During Muharram it was a hub of marsia recitals and majlis events at which Rasheed Turabi and Z.A. Bukhari would recall the martyrs of Karbala. In the days when PTV would be off on every Monday, Ashura once fell on Monday. Such was Turabi’s influence that one message from him made sure that the Sham-i-Ghareeban telecast would go ahead as it always did.
With such a large population of educated people it was no wonder that academics were taken seriously. Happy Dale School in Block 4, established in 1951 produced some leading alumni, as did Government Boys Secondary School in Block 2. On one side of the school was Government College Nazimabad, which was a bastion of student movements of 1960s including the one against General Ayub Khan.
Another place of learning was Sir Syed College which had different branches for men and women. Salma Zaman, the principle of Sir Syed Girls College, strongly believed in female education. Another was Nazimabad School of Art in Block 1, the first art school in Karachi. Opened in a house by Rabia Zuberi it later became the Karachi School of Art.
Nazimabad also has an enormous sports legacy. Badminton national champion Minhaj Ahmed started playing the sport in the street outside his home. Table tennis and bridge teams were also nationally competitive but the sport that defined the neighbourhood was cricket.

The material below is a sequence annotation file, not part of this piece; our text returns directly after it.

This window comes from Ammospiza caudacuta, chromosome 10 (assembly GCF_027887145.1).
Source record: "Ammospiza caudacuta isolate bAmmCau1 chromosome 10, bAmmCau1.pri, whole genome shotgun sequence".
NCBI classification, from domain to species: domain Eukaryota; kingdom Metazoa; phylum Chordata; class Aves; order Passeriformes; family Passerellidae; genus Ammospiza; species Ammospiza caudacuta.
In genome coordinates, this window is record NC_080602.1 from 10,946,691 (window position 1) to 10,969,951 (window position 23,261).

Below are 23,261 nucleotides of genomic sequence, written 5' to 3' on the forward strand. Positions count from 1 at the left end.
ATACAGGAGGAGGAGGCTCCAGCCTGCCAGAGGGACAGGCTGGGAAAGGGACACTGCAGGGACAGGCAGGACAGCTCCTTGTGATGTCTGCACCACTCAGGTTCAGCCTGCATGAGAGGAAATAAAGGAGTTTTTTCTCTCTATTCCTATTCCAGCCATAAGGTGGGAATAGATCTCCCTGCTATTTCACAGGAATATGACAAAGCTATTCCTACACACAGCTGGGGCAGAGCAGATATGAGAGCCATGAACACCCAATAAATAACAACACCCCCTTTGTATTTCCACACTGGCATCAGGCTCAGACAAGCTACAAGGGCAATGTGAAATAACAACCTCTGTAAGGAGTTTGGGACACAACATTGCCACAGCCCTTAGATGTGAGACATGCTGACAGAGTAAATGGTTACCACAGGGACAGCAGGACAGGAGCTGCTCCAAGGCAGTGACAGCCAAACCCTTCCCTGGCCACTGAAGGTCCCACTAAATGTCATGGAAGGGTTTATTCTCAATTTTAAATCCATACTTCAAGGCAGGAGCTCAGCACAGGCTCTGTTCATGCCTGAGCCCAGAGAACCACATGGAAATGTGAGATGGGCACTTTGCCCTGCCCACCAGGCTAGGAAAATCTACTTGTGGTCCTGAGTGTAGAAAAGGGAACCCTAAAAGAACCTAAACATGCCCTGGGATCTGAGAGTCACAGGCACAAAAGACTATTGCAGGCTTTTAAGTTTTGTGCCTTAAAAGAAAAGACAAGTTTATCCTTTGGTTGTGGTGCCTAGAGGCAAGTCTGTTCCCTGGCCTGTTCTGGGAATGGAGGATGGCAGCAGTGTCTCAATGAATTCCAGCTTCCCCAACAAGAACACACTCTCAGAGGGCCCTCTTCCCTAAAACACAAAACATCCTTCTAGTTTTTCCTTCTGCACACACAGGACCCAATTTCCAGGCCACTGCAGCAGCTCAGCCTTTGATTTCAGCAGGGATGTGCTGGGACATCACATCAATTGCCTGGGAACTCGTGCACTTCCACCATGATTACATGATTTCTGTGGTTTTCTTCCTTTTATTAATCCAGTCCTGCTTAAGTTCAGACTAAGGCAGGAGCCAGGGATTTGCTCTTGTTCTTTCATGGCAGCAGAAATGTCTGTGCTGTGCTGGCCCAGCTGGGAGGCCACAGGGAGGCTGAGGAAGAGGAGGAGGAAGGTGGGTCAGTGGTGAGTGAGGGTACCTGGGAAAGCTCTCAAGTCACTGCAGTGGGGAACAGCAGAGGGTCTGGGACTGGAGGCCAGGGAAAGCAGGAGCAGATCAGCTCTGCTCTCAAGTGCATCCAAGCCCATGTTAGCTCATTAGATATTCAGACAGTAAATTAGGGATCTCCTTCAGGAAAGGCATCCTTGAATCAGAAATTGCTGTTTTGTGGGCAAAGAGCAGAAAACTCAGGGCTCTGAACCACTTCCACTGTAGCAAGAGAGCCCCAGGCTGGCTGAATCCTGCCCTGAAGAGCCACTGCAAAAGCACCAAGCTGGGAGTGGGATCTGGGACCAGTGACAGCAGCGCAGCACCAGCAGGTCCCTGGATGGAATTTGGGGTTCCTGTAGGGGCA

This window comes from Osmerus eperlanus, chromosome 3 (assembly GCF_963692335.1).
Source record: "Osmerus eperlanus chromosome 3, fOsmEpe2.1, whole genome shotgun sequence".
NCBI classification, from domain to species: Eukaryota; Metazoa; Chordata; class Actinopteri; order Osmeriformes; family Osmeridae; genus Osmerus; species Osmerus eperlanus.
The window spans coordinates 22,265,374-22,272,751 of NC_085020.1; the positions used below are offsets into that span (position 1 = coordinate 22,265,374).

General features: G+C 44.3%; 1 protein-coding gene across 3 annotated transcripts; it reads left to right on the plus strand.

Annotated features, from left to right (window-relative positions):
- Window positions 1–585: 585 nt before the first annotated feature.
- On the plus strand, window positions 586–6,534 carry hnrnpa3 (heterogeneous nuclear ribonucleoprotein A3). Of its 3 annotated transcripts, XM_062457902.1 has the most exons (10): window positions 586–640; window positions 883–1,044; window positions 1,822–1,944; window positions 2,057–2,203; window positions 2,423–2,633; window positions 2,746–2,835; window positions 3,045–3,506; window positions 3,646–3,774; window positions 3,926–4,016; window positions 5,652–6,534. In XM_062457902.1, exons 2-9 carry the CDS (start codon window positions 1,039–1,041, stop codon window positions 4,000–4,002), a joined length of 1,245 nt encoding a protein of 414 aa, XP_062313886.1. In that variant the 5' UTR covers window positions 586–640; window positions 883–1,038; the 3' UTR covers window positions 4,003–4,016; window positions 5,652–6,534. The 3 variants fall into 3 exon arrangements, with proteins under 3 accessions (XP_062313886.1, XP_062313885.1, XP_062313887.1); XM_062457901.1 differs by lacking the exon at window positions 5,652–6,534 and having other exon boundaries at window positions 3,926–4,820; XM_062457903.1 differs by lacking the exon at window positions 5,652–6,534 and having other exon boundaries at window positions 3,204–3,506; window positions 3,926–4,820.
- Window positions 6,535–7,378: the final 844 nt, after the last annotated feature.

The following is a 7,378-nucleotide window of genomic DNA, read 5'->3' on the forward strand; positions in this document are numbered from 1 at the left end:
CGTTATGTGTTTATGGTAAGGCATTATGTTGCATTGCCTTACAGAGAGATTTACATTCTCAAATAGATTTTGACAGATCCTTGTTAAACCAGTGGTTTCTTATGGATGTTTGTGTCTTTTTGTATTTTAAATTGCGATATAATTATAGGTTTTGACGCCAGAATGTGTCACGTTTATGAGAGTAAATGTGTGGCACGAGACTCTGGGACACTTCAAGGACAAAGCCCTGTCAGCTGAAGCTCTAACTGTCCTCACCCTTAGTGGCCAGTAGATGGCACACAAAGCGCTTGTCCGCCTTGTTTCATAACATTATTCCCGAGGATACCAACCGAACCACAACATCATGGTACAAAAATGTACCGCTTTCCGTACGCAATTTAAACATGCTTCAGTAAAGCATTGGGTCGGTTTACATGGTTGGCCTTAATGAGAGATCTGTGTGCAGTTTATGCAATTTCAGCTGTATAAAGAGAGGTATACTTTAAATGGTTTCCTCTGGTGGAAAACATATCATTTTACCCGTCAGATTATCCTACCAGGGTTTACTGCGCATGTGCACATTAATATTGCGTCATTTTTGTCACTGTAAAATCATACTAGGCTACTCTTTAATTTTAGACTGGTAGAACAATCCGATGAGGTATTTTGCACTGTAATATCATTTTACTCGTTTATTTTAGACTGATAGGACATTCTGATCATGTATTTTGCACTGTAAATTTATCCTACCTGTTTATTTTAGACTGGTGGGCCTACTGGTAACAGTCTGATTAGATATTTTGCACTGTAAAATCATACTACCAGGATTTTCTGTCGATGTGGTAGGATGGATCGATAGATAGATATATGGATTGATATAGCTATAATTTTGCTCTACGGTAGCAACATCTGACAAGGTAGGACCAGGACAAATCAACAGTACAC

The Mohammad brothers, Hanif, Wazir, Mushtaq and Sadiq all represented Pakistan while Raees played first class. Sadiq Mohammed recalls the time when he played club cricket in Nazimabad, “We used to live in Nazimabad Block 1 [from 1963 to 1986] and I represented Pak Crescent Club. Across the road was Saadat Ali, the club owner, whom we used to call ‘Bhai Jaan’. Hanif Bhai, Shoaib (nephew), Asif Iqbal, Zaheer Abbas were all involved in Nazimabad’s club cricket. People used to come from afar to watch us play and the quality of games rivalled English county cricket.”
Pak Crescent used to play at a ground close to the Education Board Office. Zaheer Abbas was in the next street, while Salahuddin ‘Sallu’ and Intikhab Alam also lived close by. National Cricket Club was famous for its fast bowlers while the Rizvia Society Diamond Cricket Club had a spin bowler named Mehmood-ul-Hasan who once clean bowled Hanif Mohammad with a sharp leg spinner after which the Little Master called for a tape measure to see how much the ball had spun. Now living in Houston, Mehmood recounts that moment as the highlight of his cricket career — cut short due to family pressure.